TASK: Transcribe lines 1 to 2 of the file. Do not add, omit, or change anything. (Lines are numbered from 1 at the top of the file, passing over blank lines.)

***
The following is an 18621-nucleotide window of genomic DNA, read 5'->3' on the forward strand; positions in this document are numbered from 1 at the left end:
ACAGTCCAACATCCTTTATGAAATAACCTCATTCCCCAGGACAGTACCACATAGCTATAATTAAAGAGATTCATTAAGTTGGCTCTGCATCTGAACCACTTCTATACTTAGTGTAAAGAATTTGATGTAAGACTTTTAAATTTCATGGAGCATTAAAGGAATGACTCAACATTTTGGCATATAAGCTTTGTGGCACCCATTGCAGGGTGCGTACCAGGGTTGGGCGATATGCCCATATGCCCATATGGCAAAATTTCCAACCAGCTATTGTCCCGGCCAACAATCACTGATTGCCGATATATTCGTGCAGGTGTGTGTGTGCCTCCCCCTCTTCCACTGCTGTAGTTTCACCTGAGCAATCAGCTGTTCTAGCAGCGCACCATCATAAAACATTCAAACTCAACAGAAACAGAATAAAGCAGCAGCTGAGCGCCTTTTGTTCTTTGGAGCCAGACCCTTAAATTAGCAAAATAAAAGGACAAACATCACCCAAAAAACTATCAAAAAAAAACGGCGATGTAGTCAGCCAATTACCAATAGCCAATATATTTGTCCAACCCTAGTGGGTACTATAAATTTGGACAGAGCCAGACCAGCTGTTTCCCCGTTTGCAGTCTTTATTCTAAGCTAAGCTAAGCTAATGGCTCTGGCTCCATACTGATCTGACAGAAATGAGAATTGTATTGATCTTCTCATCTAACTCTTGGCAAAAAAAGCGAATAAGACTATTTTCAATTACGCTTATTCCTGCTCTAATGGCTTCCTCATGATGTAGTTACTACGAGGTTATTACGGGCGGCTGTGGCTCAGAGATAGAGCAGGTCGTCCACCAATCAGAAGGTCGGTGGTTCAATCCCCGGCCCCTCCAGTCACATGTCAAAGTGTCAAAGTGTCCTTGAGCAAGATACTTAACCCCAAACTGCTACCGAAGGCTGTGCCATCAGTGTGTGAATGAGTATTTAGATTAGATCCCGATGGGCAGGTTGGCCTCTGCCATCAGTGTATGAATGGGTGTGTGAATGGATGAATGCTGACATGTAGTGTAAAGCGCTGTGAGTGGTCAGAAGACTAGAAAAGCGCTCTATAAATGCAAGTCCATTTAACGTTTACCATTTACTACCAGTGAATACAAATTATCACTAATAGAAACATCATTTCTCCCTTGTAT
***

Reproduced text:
The following is an 18621-nucleotide window of genomic DNA, read 5'->3' on the forward strand; positions in this document are numbered from 1 at the left end:
ACAGTCCAACATCCTTTATGAAATAACCTCATTCCCCAGGACAGTACCACATAGCTATAATTAAAGAGATTCATTAAGTTGGCTCTGCATCTGAACCACTTCTATACTTAGTGTAAAGAATTTGATGTAAGACTTTTAAATTTCATGGAGCATTAAAGGAATGACTCAACATTTTGGCATATAAGCTTTGTGGCACCCATTGCAGGGTGCGTACCAGGGTTGGGCGATATGCCCATATGCCCATATGGCAAAATTTCCAACCAGCTATTGTCCCGGCCAACAATCACTGATTGCCGATATATTCGTGCAGGTGTGTGTGTGCCTCCCCCTCTTCCACTGCTGTAGTTTCACCTGAGCAATCAGCTGTTCTAGCAGCGCACCATCATAAAACATTCAAACTCAACAGAAACAGAATAAAGCAGCAGCTGAGCGCCTTTTGTTCTTTGGAGCCAGACCCTTAAATTAGCAAAATAAAAGGACAAACATCACCCAAAAAACTATCAAAAAAAAACGGCGATGTAGTCAGCCAATTACCAATAGCCAATATATTTGTCCAACCCTAGTGGGTACTATAAATTTGGACAGAGCCAGACCAGCTGTTTCCCCGTTTGCAGTCTTTATTCTAAGCTAAGCTAAGCTAATGGCTCTGGCTCCATACTGATCTGACAGAAATGAGAATTGTATTGATCTTCTCATCTAACTCTTGGCAAAAAAAGCGAATAAGACTATTTTCAATTACGCTTATTCCTGCTCTAATGGCTTCCTCATGATGTAGTTACTACGAGGTTATTACGGGCGGCTGTGGCTCAGAGATAGAGCAGGTCGTCCACCAATCAGAAGGTCGGTGGTTCAATCCCCGGCCCCTCCAGTCACATGTCAAAGTGTCAAAGTGTCCTTGAGCAAGATACTTAACCCCAAACTGCTACCGAAGGCTGTGCCATCAGTGTGTGAATGAGTATTTAGATTAGATCCCGATGGGCAGGTTGGCCTCTGCCATCAGTGTATGAATGGGTGTGTGAATGGATGAATGCTGACATGTAGTGTAAAGCGCTGTGAGTGGTCAGAAGACTAGAAAAGCGCTCTATAAATGCAAGTCCATTTAACGTTTACCATTTACTACCAGTGAATACAAATTATCACTAATAGAAACATCATTTCTCCCTTGTAT